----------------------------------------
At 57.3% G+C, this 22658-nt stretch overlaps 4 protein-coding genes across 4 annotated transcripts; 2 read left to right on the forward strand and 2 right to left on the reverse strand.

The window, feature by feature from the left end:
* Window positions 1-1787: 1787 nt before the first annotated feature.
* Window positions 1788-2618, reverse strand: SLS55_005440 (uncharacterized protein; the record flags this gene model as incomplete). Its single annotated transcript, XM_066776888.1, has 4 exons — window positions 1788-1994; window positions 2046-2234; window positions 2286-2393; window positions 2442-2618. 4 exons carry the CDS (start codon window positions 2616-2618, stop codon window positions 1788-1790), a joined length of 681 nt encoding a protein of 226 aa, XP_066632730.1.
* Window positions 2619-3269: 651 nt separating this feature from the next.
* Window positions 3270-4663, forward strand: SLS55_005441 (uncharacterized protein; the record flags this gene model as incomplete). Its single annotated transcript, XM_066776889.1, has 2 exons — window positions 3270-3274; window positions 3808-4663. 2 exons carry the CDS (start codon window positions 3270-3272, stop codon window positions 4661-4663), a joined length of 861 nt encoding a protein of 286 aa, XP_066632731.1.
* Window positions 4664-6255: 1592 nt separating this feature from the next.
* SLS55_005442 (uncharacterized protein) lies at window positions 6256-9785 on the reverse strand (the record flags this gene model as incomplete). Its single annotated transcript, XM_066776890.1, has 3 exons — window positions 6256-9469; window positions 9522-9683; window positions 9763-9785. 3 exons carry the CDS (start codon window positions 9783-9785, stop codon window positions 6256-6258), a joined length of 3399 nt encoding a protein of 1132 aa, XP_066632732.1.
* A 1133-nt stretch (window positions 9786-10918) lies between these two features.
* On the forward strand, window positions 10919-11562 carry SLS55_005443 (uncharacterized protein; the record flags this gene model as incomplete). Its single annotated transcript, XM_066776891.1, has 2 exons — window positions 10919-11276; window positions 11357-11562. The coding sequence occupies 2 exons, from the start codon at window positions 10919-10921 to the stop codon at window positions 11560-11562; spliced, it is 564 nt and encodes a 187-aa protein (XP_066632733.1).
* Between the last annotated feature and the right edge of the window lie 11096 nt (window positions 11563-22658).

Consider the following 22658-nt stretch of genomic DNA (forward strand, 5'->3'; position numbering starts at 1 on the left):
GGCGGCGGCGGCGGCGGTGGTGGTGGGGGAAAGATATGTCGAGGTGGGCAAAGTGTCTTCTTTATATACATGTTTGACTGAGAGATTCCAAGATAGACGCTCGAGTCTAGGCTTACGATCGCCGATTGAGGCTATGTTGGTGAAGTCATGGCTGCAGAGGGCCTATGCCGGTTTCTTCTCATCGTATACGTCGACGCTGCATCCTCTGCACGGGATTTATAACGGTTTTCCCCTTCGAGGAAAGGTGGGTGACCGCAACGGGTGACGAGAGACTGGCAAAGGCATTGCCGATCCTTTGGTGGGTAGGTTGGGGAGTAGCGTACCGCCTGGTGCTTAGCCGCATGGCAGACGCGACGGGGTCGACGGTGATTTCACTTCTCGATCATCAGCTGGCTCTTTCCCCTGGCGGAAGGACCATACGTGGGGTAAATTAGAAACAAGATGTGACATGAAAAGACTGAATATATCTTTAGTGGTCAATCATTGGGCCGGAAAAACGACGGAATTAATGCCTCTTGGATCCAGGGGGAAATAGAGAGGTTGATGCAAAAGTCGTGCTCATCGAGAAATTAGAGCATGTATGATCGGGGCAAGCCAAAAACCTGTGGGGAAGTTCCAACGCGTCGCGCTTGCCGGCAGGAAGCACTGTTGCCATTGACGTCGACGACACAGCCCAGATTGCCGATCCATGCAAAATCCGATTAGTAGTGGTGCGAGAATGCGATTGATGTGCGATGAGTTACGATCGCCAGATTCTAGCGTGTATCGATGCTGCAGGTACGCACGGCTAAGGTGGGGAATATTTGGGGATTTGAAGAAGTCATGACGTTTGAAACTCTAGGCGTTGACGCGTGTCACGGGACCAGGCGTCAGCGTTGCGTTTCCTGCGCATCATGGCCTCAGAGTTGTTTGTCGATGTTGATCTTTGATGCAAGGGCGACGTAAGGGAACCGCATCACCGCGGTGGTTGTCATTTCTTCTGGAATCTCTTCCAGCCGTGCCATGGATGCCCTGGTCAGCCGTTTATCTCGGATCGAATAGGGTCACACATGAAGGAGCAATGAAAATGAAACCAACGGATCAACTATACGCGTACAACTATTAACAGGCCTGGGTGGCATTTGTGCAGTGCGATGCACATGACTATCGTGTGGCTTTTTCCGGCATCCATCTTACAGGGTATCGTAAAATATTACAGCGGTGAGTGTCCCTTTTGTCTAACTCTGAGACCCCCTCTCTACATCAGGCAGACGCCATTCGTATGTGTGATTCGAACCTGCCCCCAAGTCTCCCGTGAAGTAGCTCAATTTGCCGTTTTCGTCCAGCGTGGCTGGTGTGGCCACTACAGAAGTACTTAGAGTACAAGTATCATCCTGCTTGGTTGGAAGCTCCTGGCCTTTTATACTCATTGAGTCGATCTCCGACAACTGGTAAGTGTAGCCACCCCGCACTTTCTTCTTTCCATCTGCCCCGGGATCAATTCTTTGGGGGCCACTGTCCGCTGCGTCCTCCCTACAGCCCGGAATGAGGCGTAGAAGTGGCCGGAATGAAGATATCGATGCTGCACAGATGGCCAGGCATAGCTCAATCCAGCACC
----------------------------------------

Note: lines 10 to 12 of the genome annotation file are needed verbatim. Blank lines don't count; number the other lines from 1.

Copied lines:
* On the forward strand, window positions 10919-11562 carry SLS55_005443 (uncharacterized protein; the record flags this gene model as incomplete). Its single annotated transcript, XM_066776891.1, has 2 exons — window positions 10919-11276; window positions 11357-11562. The coding sequence occupies 2 exons, from the start codon at window positions 10919-10921 to the stop codon at window positions 11560-11562; spliced, it is 564 nt and encodes a 187-aa protein (XP_066632733.1).
* Between the last annotated feature and the right edge of the window lie 11096 nt (window positions 11563-22658).

Consider the following 22658-nt stretch of genomic DNA (forward strand, 5'->3'; position numbering starts at 1 on the left):